Teachers unions have turned on Secretary of Education Arne Duncan and the Obama administration, creating a major divide in the Democratic Party coalition.
The largest teachers union in the country, the National Education Association (NEA), called for Duncan to resign at its convention on July 4, arguing his policies on testing have failed the nation’s schools.
Tensions between Duncan and the unions had been building for some time.
The administration’s Race to the Top program, which has provided $4.35 billion to states, incentivized changes that unions strongly oppose. One of the most controversial policies backed by Duncan is using students’ improvement on standardized tests to help evaluate teachers and make pay and tenure decisions.
“Our members are frustrated and angry,” said NEA president Dennis Van Roekel. “Number one is the toxic testing. There is too much.”
An added spark came on June 10, when a California judge ruled the state’s teacher tenure laws are unconstitutional because they keep ineffective teachers in the classroom and deprive poor and minority students of their right to an equal education.
Teachers unions, which are strong defenders of tenure, expressed outrage when Duncan said the plaintiffs in the case were just some of millions of students disadvantaged by tenure laws. He called the decision “a mandate to fix these problems.”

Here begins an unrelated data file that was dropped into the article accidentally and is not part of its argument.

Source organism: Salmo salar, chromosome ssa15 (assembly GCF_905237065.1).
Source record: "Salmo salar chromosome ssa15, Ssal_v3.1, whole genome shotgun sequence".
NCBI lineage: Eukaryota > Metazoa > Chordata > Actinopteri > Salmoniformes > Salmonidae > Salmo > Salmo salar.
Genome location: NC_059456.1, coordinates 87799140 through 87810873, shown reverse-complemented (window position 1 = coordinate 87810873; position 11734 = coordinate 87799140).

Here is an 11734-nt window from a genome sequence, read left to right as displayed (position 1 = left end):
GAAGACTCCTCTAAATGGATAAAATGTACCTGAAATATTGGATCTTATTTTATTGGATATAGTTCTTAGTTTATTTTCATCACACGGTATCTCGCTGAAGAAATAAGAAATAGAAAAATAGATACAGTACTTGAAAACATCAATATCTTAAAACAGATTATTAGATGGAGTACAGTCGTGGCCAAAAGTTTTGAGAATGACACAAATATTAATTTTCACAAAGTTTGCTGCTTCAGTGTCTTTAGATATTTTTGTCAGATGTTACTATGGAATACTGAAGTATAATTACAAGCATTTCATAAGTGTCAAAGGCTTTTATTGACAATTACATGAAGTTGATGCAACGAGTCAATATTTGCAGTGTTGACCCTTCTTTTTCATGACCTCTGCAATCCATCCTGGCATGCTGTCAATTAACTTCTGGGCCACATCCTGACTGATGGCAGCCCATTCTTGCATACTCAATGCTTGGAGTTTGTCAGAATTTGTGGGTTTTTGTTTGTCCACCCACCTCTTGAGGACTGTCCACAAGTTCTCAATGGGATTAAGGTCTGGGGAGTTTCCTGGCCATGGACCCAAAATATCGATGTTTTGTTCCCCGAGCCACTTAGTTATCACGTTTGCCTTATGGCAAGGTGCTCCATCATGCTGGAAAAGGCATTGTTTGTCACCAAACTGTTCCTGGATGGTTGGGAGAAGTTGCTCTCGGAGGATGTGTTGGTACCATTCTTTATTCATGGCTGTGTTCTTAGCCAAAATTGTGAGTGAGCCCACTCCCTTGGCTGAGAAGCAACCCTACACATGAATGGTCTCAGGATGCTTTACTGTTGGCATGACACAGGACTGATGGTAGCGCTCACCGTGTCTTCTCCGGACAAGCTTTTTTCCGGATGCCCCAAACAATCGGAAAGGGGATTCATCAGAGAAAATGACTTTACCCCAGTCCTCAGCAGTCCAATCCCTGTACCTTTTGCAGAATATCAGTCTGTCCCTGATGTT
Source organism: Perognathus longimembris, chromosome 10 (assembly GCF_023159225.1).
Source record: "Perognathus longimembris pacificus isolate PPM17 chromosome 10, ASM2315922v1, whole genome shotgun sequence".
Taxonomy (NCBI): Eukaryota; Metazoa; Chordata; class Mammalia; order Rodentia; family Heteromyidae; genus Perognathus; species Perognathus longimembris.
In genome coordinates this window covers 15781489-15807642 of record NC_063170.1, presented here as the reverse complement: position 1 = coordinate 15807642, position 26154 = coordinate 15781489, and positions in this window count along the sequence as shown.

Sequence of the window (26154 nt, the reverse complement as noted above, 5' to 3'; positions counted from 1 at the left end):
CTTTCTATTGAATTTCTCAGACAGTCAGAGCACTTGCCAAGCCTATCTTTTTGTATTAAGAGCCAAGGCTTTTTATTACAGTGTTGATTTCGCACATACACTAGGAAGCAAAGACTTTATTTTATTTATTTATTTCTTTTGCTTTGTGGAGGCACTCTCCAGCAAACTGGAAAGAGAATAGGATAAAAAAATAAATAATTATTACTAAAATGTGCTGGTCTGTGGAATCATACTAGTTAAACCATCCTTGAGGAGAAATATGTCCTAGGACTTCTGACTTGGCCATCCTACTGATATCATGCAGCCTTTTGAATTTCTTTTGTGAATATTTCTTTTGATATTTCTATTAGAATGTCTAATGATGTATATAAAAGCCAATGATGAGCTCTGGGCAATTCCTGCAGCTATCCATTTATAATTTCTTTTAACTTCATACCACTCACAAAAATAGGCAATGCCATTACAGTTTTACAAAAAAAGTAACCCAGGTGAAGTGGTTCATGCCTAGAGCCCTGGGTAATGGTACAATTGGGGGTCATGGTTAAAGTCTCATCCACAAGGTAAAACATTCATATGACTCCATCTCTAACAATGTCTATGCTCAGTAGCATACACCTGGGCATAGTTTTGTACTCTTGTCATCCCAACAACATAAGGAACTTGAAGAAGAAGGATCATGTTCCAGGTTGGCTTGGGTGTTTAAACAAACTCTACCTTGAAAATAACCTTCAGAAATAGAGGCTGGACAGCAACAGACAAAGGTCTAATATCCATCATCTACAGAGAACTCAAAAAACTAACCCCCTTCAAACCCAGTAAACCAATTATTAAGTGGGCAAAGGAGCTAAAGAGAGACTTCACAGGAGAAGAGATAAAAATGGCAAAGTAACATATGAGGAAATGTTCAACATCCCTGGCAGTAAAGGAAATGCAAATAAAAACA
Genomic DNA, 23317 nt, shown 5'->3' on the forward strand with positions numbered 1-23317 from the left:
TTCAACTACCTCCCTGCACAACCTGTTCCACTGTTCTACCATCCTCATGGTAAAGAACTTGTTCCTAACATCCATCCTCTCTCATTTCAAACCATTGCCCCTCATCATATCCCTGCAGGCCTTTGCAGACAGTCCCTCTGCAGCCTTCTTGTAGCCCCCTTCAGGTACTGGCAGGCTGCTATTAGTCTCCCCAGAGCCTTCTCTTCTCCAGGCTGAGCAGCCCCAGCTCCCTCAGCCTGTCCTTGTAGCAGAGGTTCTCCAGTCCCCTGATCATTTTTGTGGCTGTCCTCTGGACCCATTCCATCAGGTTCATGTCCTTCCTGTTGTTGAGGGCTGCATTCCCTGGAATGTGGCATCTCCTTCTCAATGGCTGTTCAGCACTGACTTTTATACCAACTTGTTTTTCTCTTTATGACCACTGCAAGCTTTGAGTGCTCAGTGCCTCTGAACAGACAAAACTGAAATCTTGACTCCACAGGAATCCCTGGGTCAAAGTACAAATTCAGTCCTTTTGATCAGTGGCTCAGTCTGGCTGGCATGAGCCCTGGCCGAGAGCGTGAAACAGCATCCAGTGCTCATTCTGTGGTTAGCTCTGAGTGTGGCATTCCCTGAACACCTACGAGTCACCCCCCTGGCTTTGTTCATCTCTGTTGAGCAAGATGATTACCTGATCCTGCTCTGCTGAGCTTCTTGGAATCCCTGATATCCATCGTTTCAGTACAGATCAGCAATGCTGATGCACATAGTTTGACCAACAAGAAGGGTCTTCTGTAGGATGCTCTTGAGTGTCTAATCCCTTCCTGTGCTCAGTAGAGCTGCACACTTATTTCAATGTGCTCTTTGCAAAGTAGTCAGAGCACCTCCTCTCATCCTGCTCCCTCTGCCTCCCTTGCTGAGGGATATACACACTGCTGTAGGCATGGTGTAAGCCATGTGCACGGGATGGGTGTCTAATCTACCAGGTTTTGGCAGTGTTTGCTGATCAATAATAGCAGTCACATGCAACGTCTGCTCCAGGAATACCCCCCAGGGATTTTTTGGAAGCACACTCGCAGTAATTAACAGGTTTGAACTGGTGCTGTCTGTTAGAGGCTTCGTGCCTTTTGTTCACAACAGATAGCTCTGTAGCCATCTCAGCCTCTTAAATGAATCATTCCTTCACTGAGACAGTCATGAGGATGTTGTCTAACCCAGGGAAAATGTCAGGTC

With the teachers unions at loggerheads with the administration, Democrats are suddenly at risk of losing one of their most reliable allies and fundraising sources.
It would appear that when it comes to crucial issues of “tenure” and “teacher performance”, Duncan is surprisingly more right than left. On the flip side, he supports the implementation of the controversial Common Core “teaching standards”, which the right strongly opposes and even a growing number of left wing educators have issues with. If Duncan starts to become too much more of a liability for our celebrity President, look for him to “resign to spend more time with family” in the very near future …